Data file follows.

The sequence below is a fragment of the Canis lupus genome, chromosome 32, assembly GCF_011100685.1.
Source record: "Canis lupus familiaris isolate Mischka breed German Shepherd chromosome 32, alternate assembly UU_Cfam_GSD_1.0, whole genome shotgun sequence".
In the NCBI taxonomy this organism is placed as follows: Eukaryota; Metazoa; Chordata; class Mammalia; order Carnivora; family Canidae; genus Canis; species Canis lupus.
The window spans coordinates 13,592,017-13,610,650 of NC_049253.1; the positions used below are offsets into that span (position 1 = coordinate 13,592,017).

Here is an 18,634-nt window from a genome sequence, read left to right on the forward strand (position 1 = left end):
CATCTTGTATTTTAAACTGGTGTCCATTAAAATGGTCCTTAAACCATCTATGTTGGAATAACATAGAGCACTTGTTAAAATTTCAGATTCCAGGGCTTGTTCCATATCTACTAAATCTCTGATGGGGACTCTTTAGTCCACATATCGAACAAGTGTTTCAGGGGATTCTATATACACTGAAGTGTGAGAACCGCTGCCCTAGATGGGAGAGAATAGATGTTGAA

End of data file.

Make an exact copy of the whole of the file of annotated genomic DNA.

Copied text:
The sequence below is a fragment of the Canis lupus genome, chromosome 32, assembly GCF_011100685.1.
Source record: "Canis lupus familiaris isolate Mischka breed German Shepherd chromosome 32, alternate assembly UU_Cfam_GSD_1.0, whole genome shotgun sequence".
In the NCBI taxonomy this organism is placed as follows: Eukaryota; Metazoa; Chordata; class Mammalia; order Carnivora; family Canidae; genus Canis; species Canis lupus.
The window spans coordinates 13,592,017-13,610,650 of NC_049253.1; the positions used below are offsets into that span (position 1 = coordinate 13,592,017).

Here is an 18,634-nt window from a genome sequence, read left to right on the forward strand (position 1 = left end):
CATCTTGTATTTTAAACTGGTGTCCATTAAAATGGTCCTTAAACCATCTATGTTGGAATAACATAGAGCACTTGTTAAAATTTCAGATTCCAGGGCTTGTTCCATATCTACTAAATCTCTGATGGGGACTCTTTAGTCCACATATCGAACAAGTGTTTCAGGGGATTCTATATACACTGAAGTGTGAGAACCGCTGCCCTAGATGGGAGAGAATAGATGTTGAA